Yessir, things sure are movin’ on up here at team Heath Gordon. CSFLTA has been moved over to heathgordon.com/coolstuff. So head on over there if you want more tales of daring and adventure.
If you have been waiting to get a peek at Queen Victoria’s undergarments, well here’s your chance. The Queen who presided over an era of prudishness and imperialism (quite a combination if you ask me) now has her enormous bloomers on display. Check it out:
The Swiss like to talk about their neutrality like it has always been that way. The truth is, until they realized that they could stay out of wars by giving money to the bigger side, they were a country of ravenous mongrels. Not entirely true, but for a very long time, before they were making watches, one of Switzerland’s chief exports was mercenaries.
If you go to the Vatican now, you will see a bunch of dudes wearing garish outfits wielding halberds. Don’t laugh. Those guys are dangerous. I once saw him eviscerate a German tourist because the guy asked for change. Regardless, those guys are a remnant of a tradition that goes back to the 1400’s. In fact, these guys are credited with saving the life of multiple Pope’s including one of the most overmatched battles in history.
In 1527, it was basically the Holy Roman Empire vs the Pope (and others). The Holy Roman Emperor ran over a city with 34,000 guys, and then did not pay them. They mutinied, and then went towards Rome, to kill the Pope (Clement VII). They tried to lay siege to the city, but when Duke Charles, the last real authority figure left alive in the army, was killed, all hell broke loose, and the Imperial Army descended on the city.
189 Swiss Guard lined up in St. Peters Basilica, and held off the army so that Clement could escape through a secret tunnel. Only 42 survived. Pope Clement made it to safety and grew a beard out of mourning of the sack of Rome.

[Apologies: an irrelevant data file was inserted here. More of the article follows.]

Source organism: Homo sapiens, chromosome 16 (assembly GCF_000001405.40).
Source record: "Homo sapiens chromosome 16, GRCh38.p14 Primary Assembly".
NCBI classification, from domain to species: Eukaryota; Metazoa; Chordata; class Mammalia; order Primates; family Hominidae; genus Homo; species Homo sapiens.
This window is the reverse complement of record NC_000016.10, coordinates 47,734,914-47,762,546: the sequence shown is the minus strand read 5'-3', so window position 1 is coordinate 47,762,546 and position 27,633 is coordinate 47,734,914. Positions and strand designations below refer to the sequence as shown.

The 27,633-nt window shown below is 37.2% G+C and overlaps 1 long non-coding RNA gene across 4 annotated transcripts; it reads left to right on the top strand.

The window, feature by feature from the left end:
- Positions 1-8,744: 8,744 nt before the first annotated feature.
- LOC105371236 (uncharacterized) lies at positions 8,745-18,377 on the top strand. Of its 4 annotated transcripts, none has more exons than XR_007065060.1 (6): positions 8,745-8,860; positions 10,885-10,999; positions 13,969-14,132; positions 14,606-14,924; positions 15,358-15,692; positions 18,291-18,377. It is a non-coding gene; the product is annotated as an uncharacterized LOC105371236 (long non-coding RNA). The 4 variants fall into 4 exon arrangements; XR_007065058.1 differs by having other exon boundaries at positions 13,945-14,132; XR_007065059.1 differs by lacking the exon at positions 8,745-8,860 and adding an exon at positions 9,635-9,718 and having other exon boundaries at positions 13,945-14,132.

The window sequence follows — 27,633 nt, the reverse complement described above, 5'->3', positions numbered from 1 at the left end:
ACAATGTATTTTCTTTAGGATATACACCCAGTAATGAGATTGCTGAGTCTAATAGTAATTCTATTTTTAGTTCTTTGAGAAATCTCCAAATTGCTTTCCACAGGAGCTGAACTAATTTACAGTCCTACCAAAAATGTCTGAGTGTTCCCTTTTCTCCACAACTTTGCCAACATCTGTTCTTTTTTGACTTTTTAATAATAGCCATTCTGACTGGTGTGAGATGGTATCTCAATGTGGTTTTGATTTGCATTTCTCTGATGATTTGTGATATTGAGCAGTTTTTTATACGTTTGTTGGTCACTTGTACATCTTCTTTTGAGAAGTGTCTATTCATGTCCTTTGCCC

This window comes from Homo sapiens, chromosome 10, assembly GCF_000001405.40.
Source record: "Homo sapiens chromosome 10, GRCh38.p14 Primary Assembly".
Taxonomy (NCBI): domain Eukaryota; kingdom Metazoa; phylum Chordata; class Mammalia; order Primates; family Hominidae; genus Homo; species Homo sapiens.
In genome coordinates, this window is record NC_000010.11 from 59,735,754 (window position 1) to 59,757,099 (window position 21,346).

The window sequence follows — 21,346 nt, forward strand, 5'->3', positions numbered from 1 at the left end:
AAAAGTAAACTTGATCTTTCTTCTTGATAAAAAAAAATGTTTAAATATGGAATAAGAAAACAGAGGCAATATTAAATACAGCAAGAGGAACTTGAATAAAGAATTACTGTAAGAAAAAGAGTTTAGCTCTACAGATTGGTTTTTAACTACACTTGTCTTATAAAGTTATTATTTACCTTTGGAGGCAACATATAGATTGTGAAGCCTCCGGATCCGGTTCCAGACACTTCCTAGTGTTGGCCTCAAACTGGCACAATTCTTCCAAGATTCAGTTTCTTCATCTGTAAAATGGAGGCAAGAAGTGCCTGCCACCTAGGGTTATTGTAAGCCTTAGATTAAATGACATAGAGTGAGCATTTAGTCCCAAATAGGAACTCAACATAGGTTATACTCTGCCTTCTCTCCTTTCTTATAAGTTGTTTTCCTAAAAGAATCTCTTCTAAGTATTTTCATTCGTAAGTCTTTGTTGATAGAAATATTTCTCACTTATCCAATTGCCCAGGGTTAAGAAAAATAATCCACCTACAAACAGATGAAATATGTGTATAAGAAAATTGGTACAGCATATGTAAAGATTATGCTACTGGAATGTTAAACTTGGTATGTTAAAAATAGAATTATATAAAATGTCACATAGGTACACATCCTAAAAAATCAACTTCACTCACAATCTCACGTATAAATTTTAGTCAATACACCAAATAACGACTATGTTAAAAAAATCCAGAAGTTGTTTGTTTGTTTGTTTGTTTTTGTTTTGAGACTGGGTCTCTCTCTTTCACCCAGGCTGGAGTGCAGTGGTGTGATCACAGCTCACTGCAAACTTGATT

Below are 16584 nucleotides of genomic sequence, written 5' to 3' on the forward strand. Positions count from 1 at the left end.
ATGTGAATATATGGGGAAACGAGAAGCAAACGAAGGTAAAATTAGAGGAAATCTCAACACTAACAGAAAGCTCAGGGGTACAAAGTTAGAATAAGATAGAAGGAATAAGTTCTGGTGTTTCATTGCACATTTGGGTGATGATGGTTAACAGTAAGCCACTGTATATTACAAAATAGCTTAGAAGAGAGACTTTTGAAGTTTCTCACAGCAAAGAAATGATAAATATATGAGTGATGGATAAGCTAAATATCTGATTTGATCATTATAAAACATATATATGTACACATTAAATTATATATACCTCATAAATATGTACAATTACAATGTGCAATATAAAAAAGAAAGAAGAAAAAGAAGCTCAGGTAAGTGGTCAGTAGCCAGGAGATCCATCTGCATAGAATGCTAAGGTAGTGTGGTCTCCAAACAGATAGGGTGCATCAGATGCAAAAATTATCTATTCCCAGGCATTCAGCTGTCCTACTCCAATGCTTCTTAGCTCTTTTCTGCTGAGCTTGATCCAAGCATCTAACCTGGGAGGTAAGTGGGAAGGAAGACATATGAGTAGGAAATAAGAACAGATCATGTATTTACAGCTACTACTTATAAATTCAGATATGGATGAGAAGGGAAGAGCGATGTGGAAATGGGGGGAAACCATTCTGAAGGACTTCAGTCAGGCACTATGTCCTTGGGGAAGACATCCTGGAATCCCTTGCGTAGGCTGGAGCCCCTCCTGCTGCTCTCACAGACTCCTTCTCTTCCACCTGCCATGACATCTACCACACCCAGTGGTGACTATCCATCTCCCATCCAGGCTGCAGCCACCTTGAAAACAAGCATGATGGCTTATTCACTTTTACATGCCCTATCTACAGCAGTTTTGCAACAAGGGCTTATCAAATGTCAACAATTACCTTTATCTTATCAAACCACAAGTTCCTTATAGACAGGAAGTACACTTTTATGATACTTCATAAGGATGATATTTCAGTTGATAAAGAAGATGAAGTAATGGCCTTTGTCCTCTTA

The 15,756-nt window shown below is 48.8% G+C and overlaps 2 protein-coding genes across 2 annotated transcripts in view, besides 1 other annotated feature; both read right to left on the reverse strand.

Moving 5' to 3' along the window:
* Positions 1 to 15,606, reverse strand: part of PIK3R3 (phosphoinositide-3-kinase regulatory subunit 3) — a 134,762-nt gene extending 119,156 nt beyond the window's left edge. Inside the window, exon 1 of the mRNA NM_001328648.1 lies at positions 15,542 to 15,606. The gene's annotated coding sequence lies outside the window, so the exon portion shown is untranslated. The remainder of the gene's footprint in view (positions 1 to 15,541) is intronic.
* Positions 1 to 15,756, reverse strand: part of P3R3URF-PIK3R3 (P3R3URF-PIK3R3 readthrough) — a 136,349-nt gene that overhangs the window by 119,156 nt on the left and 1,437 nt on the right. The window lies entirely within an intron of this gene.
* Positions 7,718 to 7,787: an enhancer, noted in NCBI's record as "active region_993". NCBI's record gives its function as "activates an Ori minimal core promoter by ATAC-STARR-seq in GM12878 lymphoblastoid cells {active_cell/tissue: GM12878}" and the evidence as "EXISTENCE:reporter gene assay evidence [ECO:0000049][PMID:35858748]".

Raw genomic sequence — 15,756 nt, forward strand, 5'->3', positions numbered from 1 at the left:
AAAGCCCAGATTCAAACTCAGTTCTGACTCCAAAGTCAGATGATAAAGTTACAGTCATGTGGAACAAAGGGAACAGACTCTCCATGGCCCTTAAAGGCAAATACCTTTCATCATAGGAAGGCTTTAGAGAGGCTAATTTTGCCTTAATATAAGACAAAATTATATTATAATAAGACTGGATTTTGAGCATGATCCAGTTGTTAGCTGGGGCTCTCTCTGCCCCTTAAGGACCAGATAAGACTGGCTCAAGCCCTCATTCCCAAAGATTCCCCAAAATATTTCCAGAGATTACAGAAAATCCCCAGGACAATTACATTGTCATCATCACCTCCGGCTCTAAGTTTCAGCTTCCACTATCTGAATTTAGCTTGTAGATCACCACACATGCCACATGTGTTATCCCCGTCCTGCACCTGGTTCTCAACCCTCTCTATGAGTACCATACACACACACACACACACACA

So next time the Swiss start jabbering on about neutrality, remind them cautiously that at one point their country was a factory for the halberd wieldin’est mercenaries this side of the Rhine.
Hey guys! Sorry its been a while, I busted up my knee bad. Anyways, I was cruising the nets and found this article about Easter Island. Basically they found some new information about a 6 km tunnel underneath the island that suggests that people hid out there while their island was in constant battle. Here’s the link:
I hate to break it to you, children of the ’60’s, but your former drum circles now qualify as sites of archaelogical interest. An old commune is being excavated in a state park north of San Francisco. Thank you for your contribution to history, baby boomers. Here’s the full article:
One of the greatest historical “what if’s” that I think about is “what if the Library of Alexandria hadn’t burnt down?” I literally get goose-bumps when I think about all the knowledge that circulated between those columns. It was only around for about 150 years, but it collected knowledge and research from all over the Mediterrannean.
The biggest mystery is what happened to the library of Alexandria (the Straight Dope, as always, has a great explanation of this). There is a new library that has been constructed on the site of the former scholastic paradise. Here are some electronic reconstructions of the library:
Here are a bunch of links about the library, in descending order of which I like the most: